WHO to rename Monkeypox ‘MPOX’, report says

WHO to rename Monkeypox ‘MPOX’, report says
WHO to rename Monkeypox ‘MPOX’, report says

The World Health Organization renames monkeypox “MPOX,” three people with knowledge of the matter told Politico. The new name could be announced this week.

The WHO said in a statement that a new name has not yet been announced and the organization will share details when it is finalized.

Global health officials have been working on a new name for monkeypox for months, with the WHO citing “cases of racist and stigmatizing language online and in other settings,” as one the disease outbreak has spread around the world earlier this year. Monkeypox was originally named in 1958, before WHO best practices for naming a disease were in effect. Two strains or “clades” of the disease have been

their association with specific regions or countries.

Senior Biden administration officials had been pressuring WHO officials to come up with a new name, Politico reported. The White House did not respond to a request for comment.

Anyone in very close contact with someone with monkeypox can get the disease. However, it was mainly spread through sexual contact and primarily affected by gay and bisexual men, although some argue that cases in women and non-binary people may be overlooked. Vaccines are available for people who have been exposed to monkeypox or those who are at higher risk of contracting the disease. Compared to the peak of the outbreak in the United States in July and August, reported cases of monkeypox have been low in recent weeks.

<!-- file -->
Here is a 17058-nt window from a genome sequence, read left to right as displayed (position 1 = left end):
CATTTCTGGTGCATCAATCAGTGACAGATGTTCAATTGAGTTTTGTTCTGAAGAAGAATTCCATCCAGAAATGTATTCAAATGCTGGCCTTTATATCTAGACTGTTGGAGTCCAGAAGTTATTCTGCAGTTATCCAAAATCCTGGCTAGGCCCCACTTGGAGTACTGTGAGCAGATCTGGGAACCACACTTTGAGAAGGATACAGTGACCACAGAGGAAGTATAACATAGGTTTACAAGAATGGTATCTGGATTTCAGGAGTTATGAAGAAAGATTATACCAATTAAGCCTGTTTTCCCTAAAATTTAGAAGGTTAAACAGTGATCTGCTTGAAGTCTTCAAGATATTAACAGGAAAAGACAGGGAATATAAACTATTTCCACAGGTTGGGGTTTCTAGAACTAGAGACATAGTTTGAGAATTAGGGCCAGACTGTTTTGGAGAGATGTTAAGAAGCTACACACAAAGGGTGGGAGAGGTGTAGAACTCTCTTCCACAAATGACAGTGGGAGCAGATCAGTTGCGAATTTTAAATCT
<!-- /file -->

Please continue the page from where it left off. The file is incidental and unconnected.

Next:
The information in this article is for educational and informational purposes only and is not intended to constitute medical or health advice. Always consult a physician or other qualified health care provider with any questions you may have about a medical condition or health goals.

The article is in French

. LOMS renaming Monkeypox MPOX according to report

. rename Monkeypox MPOX report

PREV EU regulator warns of ‘disappointing’ use of vaccine booster
NEXT Pediatric stroke is associated with COVID-19 infections but not multisystem inflammatory syndrome, study finds